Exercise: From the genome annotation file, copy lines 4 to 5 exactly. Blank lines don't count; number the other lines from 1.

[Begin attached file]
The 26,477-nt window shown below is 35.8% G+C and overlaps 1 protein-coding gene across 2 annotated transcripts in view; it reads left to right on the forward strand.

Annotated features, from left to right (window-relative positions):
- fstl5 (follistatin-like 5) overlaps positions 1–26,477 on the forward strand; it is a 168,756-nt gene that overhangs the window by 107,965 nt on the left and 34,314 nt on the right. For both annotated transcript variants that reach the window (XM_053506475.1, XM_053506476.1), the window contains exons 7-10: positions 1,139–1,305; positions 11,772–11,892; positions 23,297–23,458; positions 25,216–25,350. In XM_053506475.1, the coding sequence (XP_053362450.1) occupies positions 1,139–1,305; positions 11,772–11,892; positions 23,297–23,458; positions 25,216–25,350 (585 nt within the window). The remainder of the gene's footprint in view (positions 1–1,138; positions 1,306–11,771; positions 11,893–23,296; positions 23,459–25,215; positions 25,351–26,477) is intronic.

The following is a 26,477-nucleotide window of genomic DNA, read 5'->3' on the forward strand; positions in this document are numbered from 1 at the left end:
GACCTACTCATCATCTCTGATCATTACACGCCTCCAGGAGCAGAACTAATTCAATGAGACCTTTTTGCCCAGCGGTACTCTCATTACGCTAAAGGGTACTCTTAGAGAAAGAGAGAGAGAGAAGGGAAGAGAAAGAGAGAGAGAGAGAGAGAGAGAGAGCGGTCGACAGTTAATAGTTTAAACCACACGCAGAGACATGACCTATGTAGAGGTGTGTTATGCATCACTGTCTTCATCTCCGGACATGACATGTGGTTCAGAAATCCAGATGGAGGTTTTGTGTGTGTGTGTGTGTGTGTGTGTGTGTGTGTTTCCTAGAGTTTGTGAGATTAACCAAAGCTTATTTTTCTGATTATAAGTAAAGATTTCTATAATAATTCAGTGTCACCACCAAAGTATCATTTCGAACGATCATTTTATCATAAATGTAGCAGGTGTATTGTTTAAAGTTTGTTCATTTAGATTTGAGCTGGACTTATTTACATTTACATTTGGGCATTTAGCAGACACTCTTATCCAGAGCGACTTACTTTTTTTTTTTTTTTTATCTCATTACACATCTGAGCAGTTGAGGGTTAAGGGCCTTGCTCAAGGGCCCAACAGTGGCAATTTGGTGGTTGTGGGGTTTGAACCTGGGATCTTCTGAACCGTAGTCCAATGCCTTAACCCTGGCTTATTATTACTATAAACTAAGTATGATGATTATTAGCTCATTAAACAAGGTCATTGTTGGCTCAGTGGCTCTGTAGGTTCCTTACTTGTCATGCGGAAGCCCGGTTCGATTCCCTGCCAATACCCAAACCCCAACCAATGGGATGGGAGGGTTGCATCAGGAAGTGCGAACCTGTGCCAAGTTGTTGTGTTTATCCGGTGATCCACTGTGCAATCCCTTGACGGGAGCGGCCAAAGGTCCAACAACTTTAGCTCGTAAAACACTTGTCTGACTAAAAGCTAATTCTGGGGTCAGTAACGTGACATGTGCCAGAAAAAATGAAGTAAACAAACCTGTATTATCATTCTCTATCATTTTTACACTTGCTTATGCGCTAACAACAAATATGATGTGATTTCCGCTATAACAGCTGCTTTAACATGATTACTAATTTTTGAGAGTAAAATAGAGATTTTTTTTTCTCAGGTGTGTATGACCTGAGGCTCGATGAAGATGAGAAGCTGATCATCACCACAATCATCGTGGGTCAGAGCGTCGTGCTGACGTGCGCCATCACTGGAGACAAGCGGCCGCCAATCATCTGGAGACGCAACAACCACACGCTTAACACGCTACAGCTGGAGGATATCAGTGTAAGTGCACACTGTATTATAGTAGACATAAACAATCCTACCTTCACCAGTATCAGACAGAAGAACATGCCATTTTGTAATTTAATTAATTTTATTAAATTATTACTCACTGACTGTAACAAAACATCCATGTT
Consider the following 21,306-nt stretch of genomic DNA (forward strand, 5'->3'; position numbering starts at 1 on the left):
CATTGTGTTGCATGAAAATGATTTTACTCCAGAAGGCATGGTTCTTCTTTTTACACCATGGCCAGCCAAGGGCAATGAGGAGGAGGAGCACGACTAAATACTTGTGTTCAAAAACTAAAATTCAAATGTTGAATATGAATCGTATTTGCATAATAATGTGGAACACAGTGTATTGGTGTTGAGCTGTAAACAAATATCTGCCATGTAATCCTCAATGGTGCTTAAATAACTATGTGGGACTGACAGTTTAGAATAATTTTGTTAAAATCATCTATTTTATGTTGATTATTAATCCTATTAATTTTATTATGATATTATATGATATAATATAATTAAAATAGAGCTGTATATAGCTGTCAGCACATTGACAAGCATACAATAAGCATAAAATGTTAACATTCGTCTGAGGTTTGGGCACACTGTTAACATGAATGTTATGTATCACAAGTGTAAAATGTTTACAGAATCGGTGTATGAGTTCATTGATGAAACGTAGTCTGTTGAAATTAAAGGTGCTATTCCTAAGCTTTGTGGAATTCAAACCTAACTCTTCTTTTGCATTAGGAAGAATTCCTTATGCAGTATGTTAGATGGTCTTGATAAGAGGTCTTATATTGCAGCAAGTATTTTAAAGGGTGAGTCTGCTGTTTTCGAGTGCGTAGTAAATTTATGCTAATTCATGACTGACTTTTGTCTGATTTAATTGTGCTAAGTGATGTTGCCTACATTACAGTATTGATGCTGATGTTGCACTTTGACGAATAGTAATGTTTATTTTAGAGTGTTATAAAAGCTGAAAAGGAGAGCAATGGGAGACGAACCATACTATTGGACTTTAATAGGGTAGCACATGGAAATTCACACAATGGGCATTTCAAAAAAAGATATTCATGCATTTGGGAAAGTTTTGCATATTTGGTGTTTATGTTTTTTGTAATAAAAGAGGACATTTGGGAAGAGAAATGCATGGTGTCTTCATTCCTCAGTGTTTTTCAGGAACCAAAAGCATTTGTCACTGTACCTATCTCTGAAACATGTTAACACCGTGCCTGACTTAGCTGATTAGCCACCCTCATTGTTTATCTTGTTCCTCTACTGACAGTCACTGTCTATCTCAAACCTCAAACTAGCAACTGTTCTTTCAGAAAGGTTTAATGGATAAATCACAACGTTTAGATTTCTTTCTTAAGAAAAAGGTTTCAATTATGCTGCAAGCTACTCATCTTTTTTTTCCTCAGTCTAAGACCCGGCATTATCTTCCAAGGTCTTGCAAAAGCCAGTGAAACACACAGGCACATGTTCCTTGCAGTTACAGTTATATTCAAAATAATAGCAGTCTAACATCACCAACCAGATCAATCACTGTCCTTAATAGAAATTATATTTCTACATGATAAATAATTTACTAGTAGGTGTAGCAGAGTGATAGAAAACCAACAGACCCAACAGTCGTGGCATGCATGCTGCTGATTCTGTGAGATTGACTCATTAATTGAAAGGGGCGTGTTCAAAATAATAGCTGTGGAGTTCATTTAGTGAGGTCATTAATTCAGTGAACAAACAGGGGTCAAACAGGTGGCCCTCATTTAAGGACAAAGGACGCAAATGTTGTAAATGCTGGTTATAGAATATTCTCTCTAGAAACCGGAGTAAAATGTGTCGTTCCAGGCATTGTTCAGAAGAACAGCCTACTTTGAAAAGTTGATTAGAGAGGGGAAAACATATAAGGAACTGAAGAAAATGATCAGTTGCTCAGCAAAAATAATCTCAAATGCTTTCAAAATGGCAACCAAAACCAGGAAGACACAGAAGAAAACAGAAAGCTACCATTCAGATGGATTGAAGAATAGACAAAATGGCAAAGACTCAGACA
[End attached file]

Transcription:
The following is a 26,477-nucleotide window of genomic DNA, read 5'->3' on the forward strand; positions in this document are numbered from 1 at the left end:
GACCTACTCATCATCTCTGATCATTACACGCCTCCAGGAGCAGAACTAATTCAATGAGACCTTTTTGCCCAGCGGTACTCTCATTACGCTAAAGGGTACTCTTAGAGAAAGAGAGAGAGAGAAGGGAAGAGAAAGAGAGAGAGAGAGAGAGAGAGAGAGCGGTCGACAGTTAATAGTTTAAACCACACGCAGAGACATGACCTATGTAGAGGTGTGTTATGCATCACTGTCTTCATCTCCGGACATGACATGTGGTTCAGAAATCCAGATGGAGGTTTTGTGTGTGTGTGTGTGTGTGTGTGTGTGTGTGTTTCCTAGAGTTTGTGAGATTAACCAAAGCTTATTTTTCTGATTATAAGTAAAGATTTCTATAATAATTCAGTGTCACCACCAAAGTATCATTTCGAACGATCATTTTATCATAAATGTAGCAGGTGTATTGTTTAAAGTTTGTTCATTTAGATTTGAGCTGGACTTATTTACATTTACATTTGGGCATTTAGCAGACACTCTTATCCAGAGCGACTTACTTTTTTTTTTTTTTTTATCTCATTACACATCTGAGCAGTTGAGGGTTAAGGGCCTTGCTCAAGGGCCCAACAGTGGCAATTTGGTGGTTGTGGGGTTTGAACCTGGGATCTTCTGAACCGTAGTCCAATGCCTTAACCCTGGCTTATTATTACTATAAACTAAGTATGATGATTATTAGCTCATTAAACAAGGTCATTGTTGGCTCAGTGGCTCTGTAGGTTCCTTACTTGTCATGCGGAAGCCCGGTTCGATTCCCTGCCAATACCCAAACCCCAACCAATGGGATGGGAGGGTTGCATCAGGAAGTGCGAACCTGTGCCAAGTTGTTGTGTTTATCCGGTGATCCACTGTGCAATCCCTTGACGGGAGCGGCCAAAGGTCCAACAACTTTAGCTCGTAAAACACTTGTCTGACTAAAAGCTAATTCTGGGGTCAGTAACGTGACATGTGCCAGAAAAAATGAAGTAAACAAACCTGTATTATCATTCTCTATCATTTTTACACTTGCTTATGCGCTAACAACAAATATGATGTGATTTCCGCTATAACAGCTGCTTTAACATGATTACTAATTTTTGAGAGTAAAATAGAGATTTTTTTTTCTCAGGTGTGTATGACCTGAGGCTCGATGAAGATGAGAAGCTGATCATCACCACAATCATCGTGGGTCAGAGCGTCGTGCTGACGTGCGCCATCACTGGAGACAAGCGGCCGCCAATCATCTGGAGACGCAACAACCACACGCTTAACACGCTACAGCTGGAGGATATCAGTGTAAGTGCACACTGTATTATAGTAGACATAAACAATCCTACCTTCACCAGTATCAGACAGAAGAACATGCCATTTTGTAATTTAATTAATTTTATTAAATTATTACTCACTGACTGTAACAAAACATCCATGTT